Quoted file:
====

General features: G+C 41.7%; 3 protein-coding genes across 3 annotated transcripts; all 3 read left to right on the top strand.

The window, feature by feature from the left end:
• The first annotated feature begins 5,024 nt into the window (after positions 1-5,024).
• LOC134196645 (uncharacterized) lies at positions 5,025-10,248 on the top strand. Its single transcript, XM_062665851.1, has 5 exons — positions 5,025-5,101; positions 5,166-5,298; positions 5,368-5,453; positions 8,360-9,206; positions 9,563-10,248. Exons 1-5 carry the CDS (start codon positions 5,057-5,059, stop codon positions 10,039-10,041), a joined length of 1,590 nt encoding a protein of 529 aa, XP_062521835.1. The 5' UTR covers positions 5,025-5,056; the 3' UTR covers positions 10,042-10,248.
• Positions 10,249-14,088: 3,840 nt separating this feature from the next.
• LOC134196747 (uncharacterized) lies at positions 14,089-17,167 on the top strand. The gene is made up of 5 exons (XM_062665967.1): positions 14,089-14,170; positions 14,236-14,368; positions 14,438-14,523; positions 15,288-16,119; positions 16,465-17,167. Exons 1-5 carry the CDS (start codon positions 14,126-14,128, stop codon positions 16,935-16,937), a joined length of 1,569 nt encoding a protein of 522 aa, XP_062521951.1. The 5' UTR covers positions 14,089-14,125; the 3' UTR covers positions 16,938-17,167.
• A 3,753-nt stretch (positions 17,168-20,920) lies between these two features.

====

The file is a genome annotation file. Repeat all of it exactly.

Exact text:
General features: G+C 41.7%; 3 protein-coding genes across 3 annotated transcripts; all 3 read left to right on the top strand.

The window, feature by feature from the left end:
• The first annotated feature begins 5,024 nt into the window (after positions 1-5,024).
• LOC134196645 (uncharacterized) lies at positions 5,025-10,248 on the top strand. Its single transcript, XM_062665851.1, has 5 exons — positions 5,025-5,101; positions 5,166-5,298; positions 5,368-5,453; positions 8,360-9,206; positions 9,563-10,248. Exons 1-5 carry the CDS (start codon positions 5,057-5,059, stop codon positions 10,039-10,041), a joined length of 1,590 nt encoding a protein of 529 aa, XP_062521835.1. The 5' UTR covers positions 5,025-5,056; the 3' UTR covers positions 10,042-10,248.
• Positions 10,249-14,088: 3,840 nt separating this feature from the next.
• LOC134196747 (uncharacterized) lies at positions 14,089-17,167 on the top strand. The gene is made up of 5 exons (XM_062665967.1): positions 14,089-14,170; positions 14,236-14,368; positions 14,438-14,523; positions 15,288-16,119; positions 16,465-17,167. Exons 1-5 carry the CDS (start codon positions 14,126-14,128, stop codon positions 16,935-16,937), a joined length of 1,569 nt encoding a protein of 522 aa, XP_062521951.1. The 5' UTR covers positions 14,089-14,125; the 3' UTR covers positions 16,938-17,167.
• A 3,753-nt stretch (positions 17,168-20,920) lies between these two features.